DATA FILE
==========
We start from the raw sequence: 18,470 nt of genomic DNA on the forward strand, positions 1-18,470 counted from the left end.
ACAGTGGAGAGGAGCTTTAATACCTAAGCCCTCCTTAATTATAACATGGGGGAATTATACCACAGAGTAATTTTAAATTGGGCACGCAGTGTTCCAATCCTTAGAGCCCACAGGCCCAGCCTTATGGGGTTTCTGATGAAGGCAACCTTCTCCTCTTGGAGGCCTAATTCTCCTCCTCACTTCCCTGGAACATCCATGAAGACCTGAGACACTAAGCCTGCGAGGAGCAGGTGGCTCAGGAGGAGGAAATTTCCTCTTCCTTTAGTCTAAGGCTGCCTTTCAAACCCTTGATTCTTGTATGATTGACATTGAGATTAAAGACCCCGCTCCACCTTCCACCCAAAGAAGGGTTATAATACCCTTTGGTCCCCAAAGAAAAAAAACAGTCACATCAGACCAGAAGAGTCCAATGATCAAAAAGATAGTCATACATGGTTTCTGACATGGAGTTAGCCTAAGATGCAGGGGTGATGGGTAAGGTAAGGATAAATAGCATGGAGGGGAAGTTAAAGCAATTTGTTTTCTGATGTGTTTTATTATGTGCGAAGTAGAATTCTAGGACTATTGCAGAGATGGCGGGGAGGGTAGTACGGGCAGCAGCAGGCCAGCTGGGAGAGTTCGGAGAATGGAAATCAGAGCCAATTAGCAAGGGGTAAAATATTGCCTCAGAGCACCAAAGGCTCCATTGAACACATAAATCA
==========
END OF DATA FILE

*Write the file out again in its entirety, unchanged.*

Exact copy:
We start from the raw sequence: 18,470 nt of genomic DNA on the forward strand, positions 1-18,470 counted from the left end.
ACAGTGGAGAGGAGCTTTAATACCTAAGCCCTCCTTAATTATAACATGGGGGAATTATACCACAGAGTAATTTTAAATTGGGCACGCAGTGTTCCAATCCTTAGAGCCCACAGGCCCAGCCTTATGGGGTTTCTGATGAAGGCAACCTTCTCCTCTTGGAGGCCTAATTCTCCTCCTCACTTCCCTGGAACATCCATGAAGACCTGAGACACTAAGCCTGCGAGGAGCAGGTGGCTCAGGAGGAGGAAATTTCCTCTTCCTTTAGTCTAAGGCTGCCTTTCAAACCCTTGATTCTTGTATGATTGACATTGAGATTAAAGACCCCGCTCCACCTTCCACCCAAAGAAGGGTTATAATACCCTTTGGTCCCCAAAGAAAAAAAACAGTCACATCAGACCAGAAGAGTCCAATGATCAAAAAGATAGTCATACATGGTTTCTGACATGGAGTTAGCCTAAGATGCAGGGGTGATGGGTAAGGTAAGGATAAATAGCATGGAGGGGAAGTTAAAGCAATTTGTTTTCTGATGTGTTTTATTATGTGCGAAGTAGAATTCTAGGACTATTGCAGAGATGGCGGGGAGGGTAGTACGGGCAGCAGCAGGCCAGCTGGGAGAGTTCGGAGAATGGAAATCAGAGCCAATTAGCAAGGGGTAAAATATTGCCTCAGAGCACCAAAGGCTCCATTGAACACATAAATCA